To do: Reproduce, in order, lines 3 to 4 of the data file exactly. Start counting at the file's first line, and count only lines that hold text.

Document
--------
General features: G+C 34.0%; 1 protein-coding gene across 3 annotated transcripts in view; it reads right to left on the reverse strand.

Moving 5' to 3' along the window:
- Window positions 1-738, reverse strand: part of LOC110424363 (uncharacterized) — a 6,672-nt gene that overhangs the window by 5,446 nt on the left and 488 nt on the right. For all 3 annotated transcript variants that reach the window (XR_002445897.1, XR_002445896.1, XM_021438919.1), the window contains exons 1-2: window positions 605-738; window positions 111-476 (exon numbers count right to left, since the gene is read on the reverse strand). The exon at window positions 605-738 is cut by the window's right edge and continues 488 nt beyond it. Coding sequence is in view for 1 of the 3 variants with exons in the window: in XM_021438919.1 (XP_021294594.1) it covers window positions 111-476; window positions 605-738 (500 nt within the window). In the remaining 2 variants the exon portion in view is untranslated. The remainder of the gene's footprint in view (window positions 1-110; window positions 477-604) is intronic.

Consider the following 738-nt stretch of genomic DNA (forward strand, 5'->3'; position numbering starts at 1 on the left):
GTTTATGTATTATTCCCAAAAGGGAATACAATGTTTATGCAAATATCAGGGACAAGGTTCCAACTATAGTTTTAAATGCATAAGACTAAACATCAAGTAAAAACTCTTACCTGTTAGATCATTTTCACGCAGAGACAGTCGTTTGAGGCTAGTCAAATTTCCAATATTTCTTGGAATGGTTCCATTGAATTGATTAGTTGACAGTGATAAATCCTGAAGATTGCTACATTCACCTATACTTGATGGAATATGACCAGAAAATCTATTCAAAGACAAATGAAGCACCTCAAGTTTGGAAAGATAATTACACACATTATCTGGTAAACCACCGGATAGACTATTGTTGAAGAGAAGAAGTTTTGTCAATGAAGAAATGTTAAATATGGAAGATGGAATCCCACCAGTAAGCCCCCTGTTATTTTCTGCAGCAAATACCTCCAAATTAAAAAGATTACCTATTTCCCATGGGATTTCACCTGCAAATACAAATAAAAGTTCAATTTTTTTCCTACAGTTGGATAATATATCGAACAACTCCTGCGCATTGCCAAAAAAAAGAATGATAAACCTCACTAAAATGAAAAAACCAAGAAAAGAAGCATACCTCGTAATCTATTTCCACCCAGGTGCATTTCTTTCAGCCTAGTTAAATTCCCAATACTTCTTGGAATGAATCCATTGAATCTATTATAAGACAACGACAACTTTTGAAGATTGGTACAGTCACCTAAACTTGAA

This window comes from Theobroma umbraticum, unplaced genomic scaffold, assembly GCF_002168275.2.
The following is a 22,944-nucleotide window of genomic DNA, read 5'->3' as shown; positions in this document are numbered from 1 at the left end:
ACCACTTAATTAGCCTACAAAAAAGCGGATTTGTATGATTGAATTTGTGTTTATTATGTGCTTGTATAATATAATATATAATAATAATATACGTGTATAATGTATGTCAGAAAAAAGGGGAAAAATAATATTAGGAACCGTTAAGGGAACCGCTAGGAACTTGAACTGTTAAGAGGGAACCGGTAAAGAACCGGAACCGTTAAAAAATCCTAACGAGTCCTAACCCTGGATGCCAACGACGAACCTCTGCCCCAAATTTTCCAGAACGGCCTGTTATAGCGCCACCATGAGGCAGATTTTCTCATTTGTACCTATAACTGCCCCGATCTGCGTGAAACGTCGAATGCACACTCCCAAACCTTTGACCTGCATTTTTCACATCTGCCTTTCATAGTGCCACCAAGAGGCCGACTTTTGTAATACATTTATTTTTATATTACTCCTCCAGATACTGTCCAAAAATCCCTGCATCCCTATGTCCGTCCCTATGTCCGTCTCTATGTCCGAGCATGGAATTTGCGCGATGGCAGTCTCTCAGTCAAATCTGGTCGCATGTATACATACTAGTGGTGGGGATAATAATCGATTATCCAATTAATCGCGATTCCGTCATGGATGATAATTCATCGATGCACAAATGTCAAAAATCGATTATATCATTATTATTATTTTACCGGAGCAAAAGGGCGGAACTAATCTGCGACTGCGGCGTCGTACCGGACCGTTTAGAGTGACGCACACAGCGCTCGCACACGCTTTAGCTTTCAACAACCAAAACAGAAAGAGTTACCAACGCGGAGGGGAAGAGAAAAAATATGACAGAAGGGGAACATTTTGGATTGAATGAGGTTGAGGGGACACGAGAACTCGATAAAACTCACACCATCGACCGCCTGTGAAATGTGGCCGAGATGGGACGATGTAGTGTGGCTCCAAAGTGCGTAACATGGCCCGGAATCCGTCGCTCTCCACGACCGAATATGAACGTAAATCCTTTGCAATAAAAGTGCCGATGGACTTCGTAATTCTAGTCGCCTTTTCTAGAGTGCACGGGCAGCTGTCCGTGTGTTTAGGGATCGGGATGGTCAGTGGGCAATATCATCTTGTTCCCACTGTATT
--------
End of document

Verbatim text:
- Window positions 1-738, reverse strand: part of LOC110424363 (uncharacterized) — a 6,672-nt gene that overhangs the window by 5,446 nt on the left and 488 nt on the right. For all 3 annotated transcript variants that reach the window (XR_002445897.1, XR_002445896.1, XM_021438919.1), the window contains exons 1-2: window positions 605-738; window positions 111-476 (exon numbers count right to left, since the gene is read on the reverse strand). The exon at window positions 605-738 is cut by the window's right edge and continues 488 nt beyond it. Coding sequence is in view for 1 of the 3 variants with exons in the window: in XM_021438919.1 (XP_021294594.1) it covers window positions 111-476; window positions 605-738 (500 nt within the window). In the remaining 2 variants the exon portion in view is untranslated. The remainder of the gene's footprint in view (window positions 1-110; window positions 477-604) is intronic.

Consider the following 738-nt stretch of genomic DNA (forward strand, 5'->3'; position numbering starts at 1 on the left):